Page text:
Cueva de los Naturalistas on the Spanish island of Lanzaote is a wild lava cave that runs below the LZ 58 road about half-way between Masdache and La Vegueta. You can enter through a roof collapse on one side of the road and exit through another a few hundred meters into the lava flows on the far side of the road. It is an amazing place to explore with several branching passages. The most impressive thing about it is the fact you can still see the movement in the surface of the now petrified river of what was once 1200 degrees of moving molten rock. A short distance into the cave is a central pillar where you can clearly make out where the river parted and flowed around it. It is also very dry inside and care needs to be taken not to trip and fall as the lava is very sharp indeed, it will also destroy the soles of your shoes so go prepared with an old pair you don't mind ripping up a bit.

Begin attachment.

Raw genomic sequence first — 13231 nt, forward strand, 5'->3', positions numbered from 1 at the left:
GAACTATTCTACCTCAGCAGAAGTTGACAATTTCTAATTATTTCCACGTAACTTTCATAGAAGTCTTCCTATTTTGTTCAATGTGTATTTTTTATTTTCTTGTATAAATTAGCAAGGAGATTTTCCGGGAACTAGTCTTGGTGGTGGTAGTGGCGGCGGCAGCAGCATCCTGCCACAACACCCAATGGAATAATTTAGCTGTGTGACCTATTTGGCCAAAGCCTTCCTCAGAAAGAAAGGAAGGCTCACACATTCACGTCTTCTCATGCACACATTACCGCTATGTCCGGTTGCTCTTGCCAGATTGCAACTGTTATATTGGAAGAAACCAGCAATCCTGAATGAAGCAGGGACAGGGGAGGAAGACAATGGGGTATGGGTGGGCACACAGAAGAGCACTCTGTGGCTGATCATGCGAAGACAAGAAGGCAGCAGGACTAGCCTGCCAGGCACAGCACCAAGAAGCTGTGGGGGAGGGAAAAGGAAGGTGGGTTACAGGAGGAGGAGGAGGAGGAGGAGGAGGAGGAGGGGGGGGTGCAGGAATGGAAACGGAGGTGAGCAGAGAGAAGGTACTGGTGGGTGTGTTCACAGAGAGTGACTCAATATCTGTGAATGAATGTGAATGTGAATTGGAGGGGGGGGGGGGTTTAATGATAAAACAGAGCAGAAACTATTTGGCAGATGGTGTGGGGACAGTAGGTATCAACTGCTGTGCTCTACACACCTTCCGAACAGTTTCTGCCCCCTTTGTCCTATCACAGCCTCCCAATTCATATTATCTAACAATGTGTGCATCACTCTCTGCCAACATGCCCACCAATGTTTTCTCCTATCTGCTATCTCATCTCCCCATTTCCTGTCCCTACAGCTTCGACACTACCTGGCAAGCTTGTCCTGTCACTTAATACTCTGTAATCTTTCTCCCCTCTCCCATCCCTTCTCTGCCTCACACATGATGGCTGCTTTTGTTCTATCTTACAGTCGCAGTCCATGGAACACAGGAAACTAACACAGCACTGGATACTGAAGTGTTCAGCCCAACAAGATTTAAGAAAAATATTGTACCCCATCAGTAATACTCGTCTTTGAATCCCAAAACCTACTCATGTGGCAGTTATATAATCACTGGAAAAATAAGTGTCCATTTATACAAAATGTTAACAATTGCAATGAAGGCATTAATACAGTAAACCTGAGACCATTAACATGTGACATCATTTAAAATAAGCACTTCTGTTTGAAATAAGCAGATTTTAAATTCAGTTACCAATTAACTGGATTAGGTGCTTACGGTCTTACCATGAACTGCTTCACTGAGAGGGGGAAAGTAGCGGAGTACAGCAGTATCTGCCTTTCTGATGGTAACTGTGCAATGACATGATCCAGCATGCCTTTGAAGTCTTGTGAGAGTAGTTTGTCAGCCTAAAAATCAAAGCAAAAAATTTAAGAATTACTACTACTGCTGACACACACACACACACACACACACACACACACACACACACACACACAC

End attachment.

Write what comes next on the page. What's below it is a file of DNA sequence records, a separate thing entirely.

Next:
Lava caves are formed when a river of molten rock flowing along the land begins to cool. The much cooler air starts to solidify its surface first and forms a crust. The crust eventually hardens, thickens and then insulates the still moving molten river below. After a while the volcanic eruption ceases and the flow within slows and the level of the river lowers as the last of the lava passes through it. Eventually the stream inside cools and turns back into solid rock, leaving a hollow tube just below the surface.
The top shot was taken on my first visit to this cave and the others on a subsequent visit using the Pentax K1.
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